NEW ORLEANS (AP) — A retired special education teacher turned environmental justice advocate will receive what the University of Notre Dame describes as the oldest and most prestigious honor for American Catholics.
The university will present its Laetare Medal to Rise St. James founder Sharon Lavigne on May 15, during commencement ceremonies in South Bend, Indiana.
“Through her tireless activism, Sharon Lavigne has heeded God’s call to advocate for the health of her community and the planet — and to help put an end to environmental degradation which so often disproportionately victimizes communities of color,” Notre Dame President Rev. John I. Jenkins said in a news release. “In awarding her the Laetare Medal, Notre Dame recognizes her leadership and her courage as a champion of the environment, a voice for the marginalized and a steadfast servant of our creator.”
Lavigne created Rise St. James in 2018, a year that plastics companies in China and Taiwan announced plans to build in St. James Parish, between New Orleans and Baton Rouge. Wanhua Plastics planned a $1.25 billion complex in Convent and Formosa Plastics got permits for a $9.4 billion complex.
Wanhua canceled its application in 2019, saying it had scaled back its plans and was looking at another site.
Last year, a Pentagon official ordered the Army Corps of Engineers to make a full environmental study of Formosa Plastics Group member FG LA LLC’s plans for 10 chemical plants and four other major facilities. And Environmental Protection Agency Administrator Michael Regan made the parish one of the stops in his “Journey to Justice” tour.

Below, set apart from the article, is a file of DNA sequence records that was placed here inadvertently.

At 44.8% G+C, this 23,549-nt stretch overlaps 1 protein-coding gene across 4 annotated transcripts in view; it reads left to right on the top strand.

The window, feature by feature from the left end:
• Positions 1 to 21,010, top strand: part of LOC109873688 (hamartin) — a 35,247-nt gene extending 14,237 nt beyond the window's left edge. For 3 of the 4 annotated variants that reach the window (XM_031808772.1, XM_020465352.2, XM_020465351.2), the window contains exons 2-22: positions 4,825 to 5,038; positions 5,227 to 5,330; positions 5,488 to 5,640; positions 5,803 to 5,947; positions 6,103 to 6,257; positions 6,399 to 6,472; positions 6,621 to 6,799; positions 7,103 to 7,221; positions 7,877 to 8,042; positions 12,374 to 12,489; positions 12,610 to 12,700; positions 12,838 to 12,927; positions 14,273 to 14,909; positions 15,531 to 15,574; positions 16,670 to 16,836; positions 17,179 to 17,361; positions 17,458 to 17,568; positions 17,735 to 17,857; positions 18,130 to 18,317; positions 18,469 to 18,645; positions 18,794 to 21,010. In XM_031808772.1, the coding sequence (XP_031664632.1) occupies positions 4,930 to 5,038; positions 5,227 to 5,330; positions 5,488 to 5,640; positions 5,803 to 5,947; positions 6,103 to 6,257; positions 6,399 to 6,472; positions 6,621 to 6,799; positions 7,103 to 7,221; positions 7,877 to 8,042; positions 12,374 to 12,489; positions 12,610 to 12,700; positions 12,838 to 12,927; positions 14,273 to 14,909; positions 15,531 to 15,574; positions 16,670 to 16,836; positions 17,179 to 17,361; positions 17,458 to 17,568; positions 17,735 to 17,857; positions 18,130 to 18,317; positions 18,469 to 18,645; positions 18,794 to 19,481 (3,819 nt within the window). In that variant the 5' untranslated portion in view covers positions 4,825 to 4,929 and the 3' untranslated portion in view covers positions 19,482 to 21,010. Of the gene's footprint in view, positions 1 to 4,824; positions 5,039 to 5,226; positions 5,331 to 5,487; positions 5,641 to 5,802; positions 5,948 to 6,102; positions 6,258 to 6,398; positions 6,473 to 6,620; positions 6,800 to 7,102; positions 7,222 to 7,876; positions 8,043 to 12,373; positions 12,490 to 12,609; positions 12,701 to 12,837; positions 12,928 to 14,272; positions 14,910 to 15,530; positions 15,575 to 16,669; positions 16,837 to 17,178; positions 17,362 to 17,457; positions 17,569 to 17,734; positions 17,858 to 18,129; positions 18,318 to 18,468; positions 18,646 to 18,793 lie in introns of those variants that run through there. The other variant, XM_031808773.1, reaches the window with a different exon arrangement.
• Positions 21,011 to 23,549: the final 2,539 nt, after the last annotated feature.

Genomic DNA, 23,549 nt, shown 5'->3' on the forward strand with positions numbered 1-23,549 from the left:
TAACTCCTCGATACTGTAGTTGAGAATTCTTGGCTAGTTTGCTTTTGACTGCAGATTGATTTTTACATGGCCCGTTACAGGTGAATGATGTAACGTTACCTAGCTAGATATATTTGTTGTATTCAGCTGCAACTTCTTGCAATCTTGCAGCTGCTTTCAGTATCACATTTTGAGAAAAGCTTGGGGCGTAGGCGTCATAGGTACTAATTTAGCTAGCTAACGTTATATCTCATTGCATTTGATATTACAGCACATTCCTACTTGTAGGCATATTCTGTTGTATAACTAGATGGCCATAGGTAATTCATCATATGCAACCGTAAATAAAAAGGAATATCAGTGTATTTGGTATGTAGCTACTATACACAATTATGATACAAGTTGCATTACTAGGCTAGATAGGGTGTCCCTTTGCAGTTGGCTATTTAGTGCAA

In January, EPA announced a pilot project combining high-tech air pollution monitoring with additional inspectors in three parishes, including St. James and neighboring St. John the Baptist Parish.
The Laetare Medal has been awarded annually since 1883 to a Catholic “whose genius has ennobled the arts and sciences, illustrated the ideals of the Church and enriched the heritage of humanity.”
Other Louisiana recipients have included It was given in 2019 to retired Xavier University of Louisiana president Norman L. Francis in 2019, singer Aaron Neville in 2015 and Sister Helen Prejean in 1996.
Lavigne said many people in her area thought it wouldn’t do any good to fight the chemical giants.
“Why would they put the plant over here? Because they knew that people weren’t going to speak up,” Lavigne told Notre Dame. “And they were right. The people weren’t going to speak up. That’s when God touched me and told me to fight — and that’s what I did.”
Her parish holds 32 of the 150-plus petrochemical plants and refineries along an 85 mile (140 kilometer) stretch of the Mississippi River. Many are in areas where the majority of residents are both Black and lower income.
“The Civil Rights Act and the Louisiana Constitution are supposed to protect Black communities from this type of environmental racism,” Lavigne said. “Our agencies are rubber stamping every permit that comes across their desks.”
A lifelong member of St. James Catholic Church, Lavigne said that her faith has buoyed her throughout her journey — and that her advocacy work has brought her closer to God.
“I know he has me here for a reason, so I want to do his will,” Lavigne said. “I want to do the work that he wants me to do. He put a fight in me that I can’t even explain. I’ve gotten closer to him. And I’m so glad I’m closer to him because now we can fight anything.”
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